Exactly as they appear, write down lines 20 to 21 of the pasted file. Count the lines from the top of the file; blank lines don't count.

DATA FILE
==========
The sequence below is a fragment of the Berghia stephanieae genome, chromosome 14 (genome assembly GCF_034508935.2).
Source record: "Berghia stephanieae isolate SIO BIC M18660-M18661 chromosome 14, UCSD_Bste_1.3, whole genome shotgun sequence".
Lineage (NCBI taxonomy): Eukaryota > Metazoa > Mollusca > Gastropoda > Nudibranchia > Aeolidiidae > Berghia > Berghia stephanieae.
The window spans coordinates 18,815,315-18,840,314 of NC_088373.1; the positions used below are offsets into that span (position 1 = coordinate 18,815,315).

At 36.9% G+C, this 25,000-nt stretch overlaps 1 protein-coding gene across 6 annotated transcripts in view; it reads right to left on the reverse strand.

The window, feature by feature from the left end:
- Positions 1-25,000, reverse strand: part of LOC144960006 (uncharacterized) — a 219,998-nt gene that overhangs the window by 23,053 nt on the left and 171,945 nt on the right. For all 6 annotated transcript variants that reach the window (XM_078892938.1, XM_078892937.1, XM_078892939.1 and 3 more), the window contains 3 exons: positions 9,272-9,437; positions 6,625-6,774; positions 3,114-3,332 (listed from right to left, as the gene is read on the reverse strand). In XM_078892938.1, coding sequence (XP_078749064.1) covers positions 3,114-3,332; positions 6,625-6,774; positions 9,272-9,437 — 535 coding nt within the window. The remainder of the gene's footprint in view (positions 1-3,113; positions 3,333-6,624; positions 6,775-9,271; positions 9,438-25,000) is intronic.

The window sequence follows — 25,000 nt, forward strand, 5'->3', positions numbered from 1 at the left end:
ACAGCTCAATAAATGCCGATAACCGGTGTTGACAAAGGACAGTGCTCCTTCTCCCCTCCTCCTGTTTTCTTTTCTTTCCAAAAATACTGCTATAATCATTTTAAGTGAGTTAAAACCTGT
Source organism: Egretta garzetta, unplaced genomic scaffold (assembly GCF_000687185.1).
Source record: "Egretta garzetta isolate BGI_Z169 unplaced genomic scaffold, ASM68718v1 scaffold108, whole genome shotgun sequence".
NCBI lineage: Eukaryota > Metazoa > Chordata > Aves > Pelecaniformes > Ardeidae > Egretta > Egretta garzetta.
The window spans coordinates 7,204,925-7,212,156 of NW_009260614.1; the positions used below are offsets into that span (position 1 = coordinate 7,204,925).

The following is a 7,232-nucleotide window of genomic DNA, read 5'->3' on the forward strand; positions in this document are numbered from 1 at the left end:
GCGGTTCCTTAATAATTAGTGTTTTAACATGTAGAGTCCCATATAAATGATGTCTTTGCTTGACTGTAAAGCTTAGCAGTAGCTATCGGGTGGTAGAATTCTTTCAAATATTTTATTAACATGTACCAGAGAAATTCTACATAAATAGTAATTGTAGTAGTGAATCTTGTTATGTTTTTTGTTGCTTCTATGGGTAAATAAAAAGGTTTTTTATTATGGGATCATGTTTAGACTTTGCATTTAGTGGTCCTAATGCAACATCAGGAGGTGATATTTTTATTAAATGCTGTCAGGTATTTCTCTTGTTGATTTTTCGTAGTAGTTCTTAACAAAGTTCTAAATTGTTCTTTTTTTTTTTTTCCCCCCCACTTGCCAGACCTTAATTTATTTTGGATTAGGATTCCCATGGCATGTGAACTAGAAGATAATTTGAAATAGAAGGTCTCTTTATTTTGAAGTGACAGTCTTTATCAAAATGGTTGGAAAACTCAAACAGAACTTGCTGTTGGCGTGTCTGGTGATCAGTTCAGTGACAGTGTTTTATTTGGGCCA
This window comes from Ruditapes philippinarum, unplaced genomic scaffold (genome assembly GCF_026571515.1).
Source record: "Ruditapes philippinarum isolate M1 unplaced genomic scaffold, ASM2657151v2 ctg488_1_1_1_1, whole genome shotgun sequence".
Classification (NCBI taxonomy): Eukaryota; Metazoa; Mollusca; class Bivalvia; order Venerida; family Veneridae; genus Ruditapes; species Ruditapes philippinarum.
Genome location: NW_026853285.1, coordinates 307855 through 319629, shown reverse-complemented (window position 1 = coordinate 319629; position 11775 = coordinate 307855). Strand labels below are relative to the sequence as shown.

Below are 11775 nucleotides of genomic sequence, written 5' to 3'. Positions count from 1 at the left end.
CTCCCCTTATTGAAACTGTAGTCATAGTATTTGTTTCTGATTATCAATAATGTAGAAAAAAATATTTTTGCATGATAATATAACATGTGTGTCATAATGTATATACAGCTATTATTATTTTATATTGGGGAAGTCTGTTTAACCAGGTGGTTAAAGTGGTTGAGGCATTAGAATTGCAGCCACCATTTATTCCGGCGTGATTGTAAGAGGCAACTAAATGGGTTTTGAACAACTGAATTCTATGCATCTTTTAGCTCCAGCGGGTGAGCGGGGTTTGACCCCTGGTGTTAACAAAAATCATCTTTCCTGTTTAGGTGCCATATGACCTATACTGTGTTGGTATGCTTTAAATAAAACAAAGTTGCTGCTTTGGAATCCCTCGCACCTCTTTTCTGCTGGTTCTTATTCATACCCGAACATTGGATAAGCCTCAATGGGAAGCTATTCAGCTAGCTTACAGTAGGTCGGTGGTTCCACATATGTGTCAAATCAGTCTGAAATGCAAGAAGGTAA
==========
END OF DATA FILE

Below are 11775 nucleotides of genomic sequence, written 5' to 3'. Positions count from 1 at the left end.
CTCCCCTTATTGAAACTGTAGTCATAGTATTTGTTTCTGATTATCAATAATGTAGAAAAAAATATTTTTGCATGATAATATAACATGTGTGTCATAATGTATATACAGCTATTATTATTTTATATTGGGGAAGTCTGTTTAACCAGGTGGTTAAAGTGGTTGAGGCATTAGAATTGCAGCCACCATTTATTCCGGCGTGATTGTAAGAGGCAACTAAATGGGTTTTGAACAACTGAATTCTATGCATCTTTTAGCTCCAGCGGGTGAGCGGGGTTTGACCCCTGGTGTTAACAAAAATCATCTTTCCTGTTTAGGTGCCATATGACCTATACTGTGTTGGTATGCTTTAAATAAAACAAAGTTGCTGCTTTGGAATCCCTCGCACCTCTTTTCTGCTGGTTCTTATTCATACCCGAACATTGGATAAGCCTCAATGGGAAGCTATTCAGCTAGCTTACAGTAGGTCGGTGGTTCCACATATGTGTCAAATCAGTCTGAAATGCAAGAAGGTAA